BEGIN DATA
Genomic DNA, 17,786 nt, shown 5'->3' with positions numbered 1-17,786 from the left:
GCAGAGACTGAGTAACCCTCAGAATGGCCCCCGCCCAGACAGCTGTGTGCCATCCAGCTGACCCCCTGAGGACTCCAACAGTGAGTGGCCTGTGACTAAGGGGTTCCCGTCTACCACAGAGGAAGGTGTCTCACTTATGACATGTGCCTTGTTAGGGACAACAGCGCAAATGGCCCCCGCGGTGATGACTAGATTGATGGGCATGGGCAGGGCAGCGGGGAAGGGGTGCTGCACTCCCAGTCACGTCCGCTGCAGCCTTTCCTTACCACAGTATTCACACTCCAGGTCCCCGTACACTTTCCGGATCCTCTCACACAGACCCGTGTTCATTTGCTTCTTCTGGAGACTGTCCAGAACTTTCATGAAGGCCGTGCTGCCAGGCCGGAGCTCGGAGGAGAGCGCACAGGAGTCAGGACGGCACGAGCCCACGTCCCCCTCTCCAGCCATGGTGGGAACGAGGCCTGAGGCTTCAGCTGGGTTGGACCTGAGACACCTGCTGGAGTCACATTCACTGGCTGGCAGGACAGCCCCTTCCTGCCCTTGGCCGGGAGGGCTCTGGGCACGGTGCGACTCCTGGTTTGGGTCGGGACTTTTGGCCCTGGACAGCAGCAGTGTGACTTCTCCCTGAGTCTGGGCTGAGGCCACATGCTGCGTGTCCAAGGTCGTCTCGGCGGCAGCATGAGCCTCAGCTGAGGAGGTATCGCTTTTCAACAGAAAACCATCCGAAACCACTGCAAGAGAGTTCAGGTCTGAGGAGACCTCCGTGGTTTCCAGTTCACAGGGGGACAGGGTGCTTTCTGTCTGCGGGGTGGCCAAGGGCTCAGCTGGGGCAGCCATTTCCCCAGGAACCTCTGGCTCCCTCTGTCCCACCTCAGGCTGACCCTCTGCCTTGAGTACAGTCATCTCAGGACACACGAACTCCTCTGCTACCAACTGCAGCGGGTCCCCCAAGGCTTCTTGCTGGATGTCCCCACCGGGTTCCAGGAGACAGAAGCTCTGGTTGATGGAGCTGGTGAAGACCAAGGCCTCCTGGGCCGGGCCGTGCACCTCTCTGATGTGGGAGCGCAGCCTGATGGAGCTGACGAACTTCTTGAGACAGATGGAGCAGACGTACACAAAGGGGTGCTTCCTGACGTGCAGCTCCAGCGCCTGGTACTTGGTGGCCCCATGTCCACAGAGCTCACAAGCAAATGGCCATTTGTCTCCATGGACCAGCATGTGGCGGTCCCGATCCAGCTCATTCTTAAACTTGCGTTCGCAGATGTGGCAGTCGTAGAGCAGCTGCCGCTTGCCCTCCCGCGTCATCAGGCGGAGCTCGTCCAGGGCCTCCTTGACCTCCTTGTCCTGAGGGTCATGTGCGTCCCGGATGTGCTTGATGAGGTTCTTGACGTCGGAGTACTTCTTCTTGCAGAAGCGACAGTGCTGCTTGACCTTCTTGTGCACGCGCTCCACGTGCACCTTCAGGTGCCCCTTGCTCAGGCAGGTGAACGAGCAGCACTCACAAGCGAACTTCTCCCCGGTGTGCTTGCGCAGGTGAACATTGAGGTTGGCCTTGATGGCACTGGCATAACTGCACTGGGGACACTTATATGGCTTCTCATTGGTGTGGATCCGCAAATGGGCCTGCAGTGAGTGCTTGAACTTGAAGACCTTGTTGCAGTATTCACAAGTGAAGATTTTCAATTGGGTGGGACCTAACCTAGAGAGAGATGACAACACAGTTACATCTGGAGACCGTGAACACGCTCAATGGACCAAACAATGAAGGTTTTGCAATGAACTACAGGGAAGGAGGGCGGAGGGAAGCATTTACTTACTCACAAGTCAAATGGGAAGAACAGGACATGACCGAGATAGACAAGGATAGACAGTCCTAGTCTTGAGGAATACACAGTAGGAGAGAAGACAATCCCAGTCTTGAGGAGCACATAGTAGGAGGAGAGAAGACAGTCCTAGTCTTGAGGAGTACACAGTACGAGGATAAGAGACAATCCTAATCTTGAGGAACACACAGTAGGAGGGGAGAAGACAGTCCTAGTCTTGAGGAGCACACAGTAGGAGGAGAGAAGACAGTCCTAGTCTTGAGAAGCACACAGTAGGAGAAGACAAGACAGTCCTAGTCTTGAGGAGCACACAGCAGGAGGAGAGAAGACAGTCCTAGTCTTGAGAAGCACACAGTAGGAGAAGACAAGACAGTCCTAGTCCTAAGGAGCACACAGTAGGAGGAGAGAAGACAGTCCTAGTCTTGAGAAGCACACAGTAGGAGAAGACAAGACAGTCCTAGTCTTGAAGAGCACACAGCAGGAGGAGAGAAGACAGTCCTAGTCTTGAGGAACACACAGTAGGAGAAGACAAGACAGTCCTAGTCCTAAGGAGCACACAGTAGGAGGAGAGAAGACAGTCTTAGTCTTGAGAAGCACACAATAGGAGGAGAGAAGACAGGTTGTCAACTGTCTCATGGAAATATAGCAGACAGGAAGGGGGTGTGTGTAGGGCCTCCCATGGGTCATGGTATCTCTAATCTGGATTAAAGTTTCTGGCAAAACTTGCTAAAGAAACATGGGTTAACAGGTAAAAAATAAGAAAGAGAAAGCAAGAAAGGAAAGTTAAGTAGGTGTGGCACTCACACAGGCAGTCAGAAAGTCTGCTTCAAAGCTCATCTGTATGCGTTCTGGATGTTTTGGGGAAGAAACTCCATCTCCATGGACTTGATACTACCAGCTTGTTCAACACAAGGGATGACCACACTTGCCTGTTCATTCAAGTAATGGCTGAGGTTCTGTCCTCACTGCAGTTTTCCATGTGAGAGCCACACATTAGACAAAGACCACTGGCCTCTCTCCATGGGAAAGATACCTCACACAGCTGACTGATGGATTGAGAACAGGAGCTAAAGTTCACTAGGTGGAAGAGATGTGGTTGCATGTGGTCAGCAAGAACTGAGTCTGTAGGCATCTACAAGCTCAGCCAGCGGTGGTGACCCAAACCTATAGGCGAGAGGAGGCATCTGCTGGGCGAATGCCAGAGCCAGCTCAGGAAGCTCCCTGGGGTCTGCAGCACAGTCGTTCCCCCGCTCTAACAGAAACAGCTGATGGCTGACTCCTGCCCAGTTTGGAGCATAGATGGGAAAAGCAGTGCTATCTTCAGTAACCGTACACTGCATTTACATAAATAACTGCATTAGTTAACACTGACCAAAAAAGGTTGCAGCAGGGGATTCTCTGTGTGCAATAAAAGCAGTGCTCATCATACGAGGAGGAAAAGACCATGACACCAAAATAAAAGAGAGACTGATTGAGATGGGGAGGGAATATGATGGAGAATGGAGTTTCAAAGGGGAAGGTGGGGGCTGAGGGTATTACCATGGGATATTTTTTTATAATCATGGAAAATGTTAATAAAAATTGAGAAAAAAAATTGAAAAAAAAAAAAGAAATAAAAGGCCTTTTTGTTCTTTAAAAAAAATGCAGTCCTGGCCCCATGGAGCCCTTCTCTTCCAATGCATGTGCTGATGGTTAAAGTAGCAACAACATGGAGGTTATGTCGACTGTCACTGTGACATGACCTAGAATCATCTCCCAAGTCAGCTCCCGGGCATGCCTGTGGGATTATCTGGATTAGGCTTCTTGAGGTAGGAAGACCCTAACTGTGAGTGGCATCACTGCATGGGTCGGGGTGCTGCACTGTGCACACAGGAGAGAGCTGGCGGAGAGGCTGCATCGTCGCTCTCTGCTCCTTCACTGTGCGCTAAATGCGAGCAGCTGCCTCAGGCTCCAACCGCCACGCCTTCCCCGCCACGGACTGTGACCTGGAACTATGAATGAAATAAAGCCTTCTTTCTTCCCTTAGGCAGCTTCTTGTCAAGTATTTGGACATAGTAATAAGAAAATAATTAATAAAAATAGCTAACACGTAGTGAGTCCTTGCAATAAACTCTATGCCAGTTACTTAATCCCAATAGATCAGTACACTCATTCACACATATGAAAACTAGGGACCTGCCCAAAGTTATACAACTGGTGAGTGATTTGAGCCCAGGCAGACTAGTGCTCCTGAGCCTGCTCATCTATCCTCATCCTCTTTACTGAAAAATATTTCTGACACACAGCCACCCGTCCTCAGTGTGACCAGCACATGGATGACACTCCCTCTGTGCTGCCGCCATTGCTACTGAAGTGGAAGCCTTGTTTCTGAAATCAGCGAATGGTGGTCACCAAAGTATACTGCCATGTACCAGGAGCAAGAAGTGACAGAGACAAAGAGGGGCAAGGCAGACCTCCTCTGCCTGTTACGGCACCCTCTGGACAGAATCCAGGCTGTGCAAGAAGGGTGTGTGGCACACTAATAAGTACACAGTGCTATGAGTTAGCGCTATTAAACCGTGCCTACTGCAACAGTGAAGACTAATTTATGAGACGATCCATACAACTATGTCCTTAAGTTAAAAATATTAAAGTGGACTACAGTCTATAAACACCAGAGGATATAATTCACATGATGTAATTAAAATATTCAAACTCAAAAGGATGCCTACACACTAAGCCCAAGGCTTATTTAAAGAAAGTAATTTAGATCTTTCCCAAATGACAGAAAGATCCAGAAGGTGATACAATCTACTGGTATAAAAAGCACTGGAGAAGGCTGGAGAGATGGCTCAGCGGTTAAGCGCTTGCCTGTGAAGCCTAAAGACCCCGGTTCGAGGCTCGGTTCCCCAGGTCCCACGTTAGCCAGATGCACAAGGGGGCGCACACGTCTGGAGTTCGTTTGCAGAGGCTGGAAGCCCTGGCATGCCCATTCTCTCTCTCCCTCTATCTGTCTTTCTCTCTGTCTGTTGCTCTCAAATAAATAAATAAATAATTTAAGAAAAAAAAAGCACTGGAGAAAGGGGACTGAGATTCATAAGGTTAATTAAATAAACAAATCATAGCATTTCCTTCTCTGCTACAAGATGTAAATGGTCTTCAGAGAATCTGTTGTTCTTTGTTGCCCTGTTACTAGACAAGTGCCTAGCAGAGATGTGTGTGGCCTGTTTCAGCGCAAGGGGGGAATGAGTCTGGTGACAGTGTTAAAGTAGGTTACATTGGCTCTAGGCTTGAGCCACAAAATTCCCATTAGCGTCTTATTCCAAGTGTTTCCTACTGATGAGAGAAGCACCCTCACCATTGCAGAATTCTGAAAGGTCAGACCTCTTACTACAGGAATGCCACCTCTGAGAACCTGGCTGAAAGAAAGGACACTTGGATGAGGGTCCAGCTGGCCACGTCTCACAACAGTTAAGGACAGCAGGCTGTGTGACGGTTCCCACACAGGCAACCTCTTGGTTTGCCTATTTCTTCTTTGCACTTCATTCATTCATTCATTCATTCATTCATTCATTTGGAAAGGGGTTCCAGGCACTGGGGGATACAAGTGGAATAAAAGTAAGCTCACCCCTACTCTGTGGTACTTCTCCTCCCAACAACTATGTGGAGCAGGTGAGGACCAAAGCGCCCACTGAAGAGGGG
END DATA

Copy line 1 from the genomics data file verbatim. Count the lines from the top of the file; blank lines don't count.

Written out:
Genomic DNA, 17,786 nt, shown 5'->3' with positions numbered 1-17,786 from the left: